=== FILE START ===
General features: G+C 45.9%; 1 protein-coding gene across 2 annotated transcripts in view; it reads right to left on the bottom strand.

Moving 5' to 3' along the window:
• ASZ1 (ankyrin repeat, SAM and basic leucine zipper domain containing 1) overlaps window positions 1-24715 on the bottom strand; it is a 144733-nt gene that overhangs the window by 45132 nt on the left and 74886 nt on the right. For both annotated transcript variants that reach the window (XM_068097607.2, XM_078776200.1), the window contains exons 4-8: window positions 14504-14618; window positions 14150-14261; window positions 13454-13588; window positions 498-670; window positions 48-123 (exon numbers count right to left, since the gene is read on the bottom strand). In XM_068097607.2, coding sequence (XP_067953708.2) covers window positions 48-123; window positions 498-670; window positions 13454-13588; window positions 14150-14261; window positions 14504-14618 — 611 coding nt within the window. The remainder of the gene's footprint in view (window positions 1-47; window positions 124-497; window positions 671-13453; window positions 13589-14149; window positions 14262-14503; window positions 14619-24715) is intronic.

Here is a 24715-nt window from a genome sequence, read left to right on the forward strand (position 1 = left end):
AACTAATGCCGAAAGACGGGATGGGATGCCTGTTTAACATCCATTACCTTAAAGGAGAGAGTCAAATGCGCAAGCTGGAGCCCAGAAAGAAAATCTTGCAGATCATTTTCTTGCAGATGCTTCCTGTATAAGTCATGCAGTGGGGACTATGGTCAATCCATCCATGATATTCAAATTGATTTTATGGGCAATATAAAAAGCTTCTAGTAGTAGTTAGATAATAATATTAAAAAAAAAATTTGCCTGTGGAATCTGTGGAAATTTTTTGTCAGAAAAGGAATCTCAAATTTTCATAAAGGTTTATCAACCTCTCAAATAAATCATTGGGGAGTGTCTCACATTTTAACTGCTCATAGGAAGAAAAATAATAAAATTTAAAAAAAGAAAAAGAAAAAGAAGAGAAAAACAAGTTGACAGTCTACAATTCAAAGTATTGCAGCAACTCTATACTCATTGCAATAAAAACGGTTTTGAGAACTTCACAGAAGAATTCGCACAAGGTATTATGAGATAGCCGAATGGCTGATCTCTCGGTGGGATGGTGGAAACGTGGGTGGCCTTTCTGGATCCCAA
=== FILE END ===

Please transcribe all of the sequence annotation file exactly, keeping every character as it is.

General features: G+C 45.9%; 1 protein-coding gene across 2 annotated transcripts in view; it reads right to left on the bottom strand.

Moving 5' to 3' along the window:
• ASZ1 (ankyrin repeat, SAM and basic leucine zipper domain containing 1) overlaps window positions 1-24715 on the bottom strand; it is a 144733-nt gene that overhangs the window by 45132 nt on the left and 74886 nt on the right. For both annotated transcript variants that reach the window (XM_068097607.2, XM_078776200.1), the window contains exons 4-8: window positions 14504-14618; window positions 14150-14261; window positions 13454-13588; window positions 498-670; window positions 48-123 (exon numbers count right to left, since the gene is read on the bottom strand). In XM_068097607.2, coding sequence (XP_067953708.2) covers window positions 48-123; window positions 498-670; window positions 13454-13588; window positions 14150-14261; window positions 14504-14618 — 611 coding nt within the window. The remainder of the gene's footprint in view (window positions 1-47; window positions 124-497; window positions 671-13453; window positions 13589-14149; window positions 14262-14503; window positions 14619-24715) is intronic.

Here is a 24715-nt window from a genome sequence, read left to right on the forward strand (position 1 = left end):
AACTAATGCCGAAAGACGGGATGGGATGCCTGTTTAACATCCATTACCTTAAAGGAGAGAGTCAAATGCGCAAGCTGGAGCCCAGAAAGAAAATCTTGCAGATCATTTTCTTGCAGATGCTTCCTGTATAAGTCATGCAGTGGGGACTATGGTCAATCCATCCATGATATTCAAATTGATTTTATGGGCAATATAAAAAGCTTCTAGTAGTAGTTAGATAATAATATTAAAAAAAAAATTTGCCTGTGGAATCTGTGGAAATTTTTTGTCAGAAAAGGAATCTCAAATTTTCATAAAGGTTTATCAACCTCTCAAATAAATCATTGGGGAGTGTCTCACATTTTAACTGCTCATAGGAAGAAAAATAATAAAATTTAAAAAAAGAAAAAGAAAAAGAAGAGAAAAACAAGTTGACAGTCTACAATTCAAAGTATTGCAGCAACTCTATACTCATTGCAATAAAAACGGTTTTGAGAACTTCACAGAAGAATTCGCACAAGGTATTATGAGATAGCCGAATGGCTGATCTCTCGGTGGGATGGTGGAAACGTGGGTGGCCTTTCTGGATCCCAA